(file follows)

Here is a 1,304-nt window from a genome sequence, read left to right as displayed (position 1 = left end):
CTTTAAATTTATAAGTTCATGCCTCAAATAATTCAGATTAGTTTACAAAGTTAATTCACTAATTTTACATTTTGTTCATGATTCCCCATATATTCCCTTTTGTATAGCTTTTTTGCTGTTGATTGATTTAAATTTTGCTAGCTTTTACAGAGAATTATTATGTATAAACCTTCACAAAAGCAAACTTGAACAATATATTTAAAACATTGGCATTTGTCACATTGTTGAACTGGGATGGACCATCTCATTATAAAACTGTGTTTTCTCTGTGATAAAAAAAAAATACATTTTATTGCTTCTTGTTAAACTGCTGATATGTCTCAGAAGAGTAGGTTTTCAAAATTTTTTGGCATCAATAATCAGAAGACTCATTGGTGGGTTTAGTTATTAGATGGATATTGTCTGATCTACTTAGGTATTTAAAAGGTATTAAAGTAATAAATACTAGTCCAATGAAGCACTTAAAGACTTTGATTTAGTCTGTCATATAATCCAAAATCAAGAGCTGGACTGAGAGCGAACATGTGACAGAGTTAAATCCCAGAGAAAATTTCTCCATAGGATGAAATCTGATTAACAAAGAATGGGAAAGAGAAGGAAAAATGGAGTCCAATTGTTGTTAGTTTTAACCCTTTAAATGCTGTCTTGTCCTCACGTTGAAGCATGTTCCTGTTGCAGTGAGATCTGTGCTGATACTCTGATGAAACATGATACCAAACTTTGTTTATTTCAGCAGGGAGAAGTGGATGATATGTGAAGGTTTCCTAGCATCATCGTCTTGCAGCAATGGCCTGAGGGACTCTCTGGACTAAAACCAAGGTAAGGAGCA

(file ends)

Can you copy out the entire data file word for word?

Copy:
Here is a 1,304-nt window from a genome sequence, read left to right as displayed (position 1 = left end):
CTTTAAATTTATAAGTTCATGCCTCAAATAATTCAGATTAGTTTACAAAGTTAATTCACTAATTTTACATTTTGTTCATGATTCCCCATATATTCCCTTTTGTATAGCTTTTTTGCTGTTGATTGATTTAAATTTTGCTAGCTTTTACAGAGAATTATTATGTATAAACCTTCACAAAAGCAAACTTGAACAATATATTTAAAACATTGGCATTTGTCACATTGTTGAACTGGGATGGACCATCTCATTATAAAACTGTGTTTTCTCTGTGATAAAAAAAAAATACATTTTATTGCTTCTTGTTAAACTGCTGATATGTCTCAGAAGAGTAGGTTTTCAAAATTTTTTGGCATCAATAATCAGAAGACTCATTGGTGGGTTTAGTTATTAGATGGATATTGTCTGATCTACTTAGGTATTTAAAAGGTATTAAAGTAATAAATACTAGTCCAATGAAGCACTTAAAGACTTTGATTTAGTCTGTCATATAATCCAAAATCAAGAGCTGGACTGAGAGCGAACATGTGACAGAGTTAAATCCCAGAGAAAATTTCTCCATAGGATGAAATCTGATTAACAAAGAATGGGAAAGAGAAGGAAAAATGGAGTCCAATTGTTGTTAGTTTTAACCCTTTAAATGCTGTCTTGTCCTCACGTTGAAGCATGTTCCTGTTGCAGTGAGATCTGTGCTGATACTCTGATGAAACATGATACCAAACTTTGTTTATTTCAGCAGGGAGAAGTGGATGATATGTGAAGGTTTCCTAGCATCATCGTCTTGCAGCAATGGCCTGAGGGACTCTCTGGACTAAAACCAAGGTAAGGAGCA